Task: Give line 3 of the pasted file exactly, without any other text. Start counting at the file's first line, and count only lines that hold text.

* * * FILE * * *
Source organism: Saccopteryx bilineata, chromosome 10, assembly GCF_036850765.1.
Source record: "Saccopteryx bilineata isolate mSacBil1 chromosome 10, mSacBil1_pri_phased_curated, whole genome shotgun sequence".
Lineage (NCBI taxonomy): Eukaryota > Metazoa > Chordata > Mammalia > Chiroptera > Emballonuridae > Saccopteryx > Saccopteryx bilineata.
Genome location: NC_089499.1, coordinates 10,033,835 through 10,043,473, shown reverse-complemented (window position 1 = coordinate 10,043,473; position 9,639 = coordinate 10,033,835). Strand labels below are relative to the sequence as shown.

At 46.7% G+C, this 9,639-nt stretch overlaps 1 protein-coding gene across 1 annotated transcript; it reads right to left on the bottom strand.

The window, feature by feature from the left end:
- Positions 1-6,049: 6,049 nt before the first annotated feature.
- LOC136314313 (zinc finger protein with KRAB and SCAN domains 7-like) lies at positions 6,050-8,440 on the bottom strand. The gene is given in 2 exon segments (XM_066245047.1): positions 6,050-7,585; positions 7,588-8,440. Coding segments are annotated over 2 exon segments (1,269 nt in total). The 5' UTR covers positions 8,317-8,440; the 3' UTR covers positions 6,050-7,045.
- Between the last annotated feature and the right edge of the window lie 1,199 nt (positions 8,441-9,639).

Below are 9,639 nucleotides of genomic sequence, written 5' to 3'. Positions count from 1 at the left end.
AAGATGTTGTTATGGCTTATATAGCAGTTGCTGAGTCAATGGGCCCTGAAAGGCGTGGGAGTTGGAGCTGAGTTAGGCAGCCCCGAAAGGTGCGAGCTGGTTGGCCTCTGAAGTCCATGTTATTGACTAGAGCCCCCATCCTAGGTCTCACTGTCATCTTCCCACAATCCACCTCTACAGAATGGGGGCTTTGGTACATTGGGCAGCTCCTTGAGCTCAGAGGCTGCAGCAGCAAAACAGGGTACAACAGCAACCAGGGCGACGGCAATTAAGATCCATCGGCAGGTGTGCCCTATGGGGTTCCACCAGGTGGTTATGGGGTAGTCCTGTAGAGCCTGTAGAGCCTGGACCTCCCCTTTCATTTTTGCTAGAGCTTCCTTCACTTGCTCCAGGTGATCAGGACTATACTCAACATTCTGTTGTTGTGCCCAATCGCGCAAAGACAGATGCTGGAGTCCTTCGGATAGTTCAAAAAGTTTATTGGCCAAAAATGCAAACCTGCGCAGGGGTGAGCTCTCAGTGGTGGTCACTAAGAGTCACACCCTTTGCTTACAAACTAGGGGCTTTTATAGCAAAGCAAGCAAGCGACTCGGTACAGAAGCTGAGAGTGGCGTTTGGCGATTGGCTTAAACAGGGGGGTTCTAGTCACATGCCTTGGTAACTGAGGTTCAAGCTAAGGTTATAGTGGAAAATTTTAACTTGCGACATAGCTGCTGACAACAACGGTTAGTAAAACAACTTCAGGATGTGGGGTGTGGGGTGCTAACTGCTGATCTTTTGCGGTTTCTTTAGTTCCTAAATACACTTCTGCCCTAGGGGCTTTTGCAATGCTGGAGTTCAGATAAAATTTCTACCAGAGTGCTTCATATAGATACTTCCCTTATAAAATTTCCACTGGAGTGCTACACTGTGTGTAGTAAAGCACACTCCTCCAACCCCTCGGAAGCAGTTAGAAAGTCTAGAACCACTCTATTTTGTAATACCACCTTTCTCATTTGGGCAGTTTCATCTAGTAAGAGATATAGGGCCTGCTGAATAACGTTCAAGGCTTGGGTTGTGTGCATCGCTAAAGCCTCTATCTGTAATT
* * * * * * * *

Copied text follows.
Lineage (NCBI taxonomy): Eukaryota > Metazoa > Chordata > Mammalia > Chiroptera > Emballonuridae > Saccopteryx > Saccopteryx bilineata.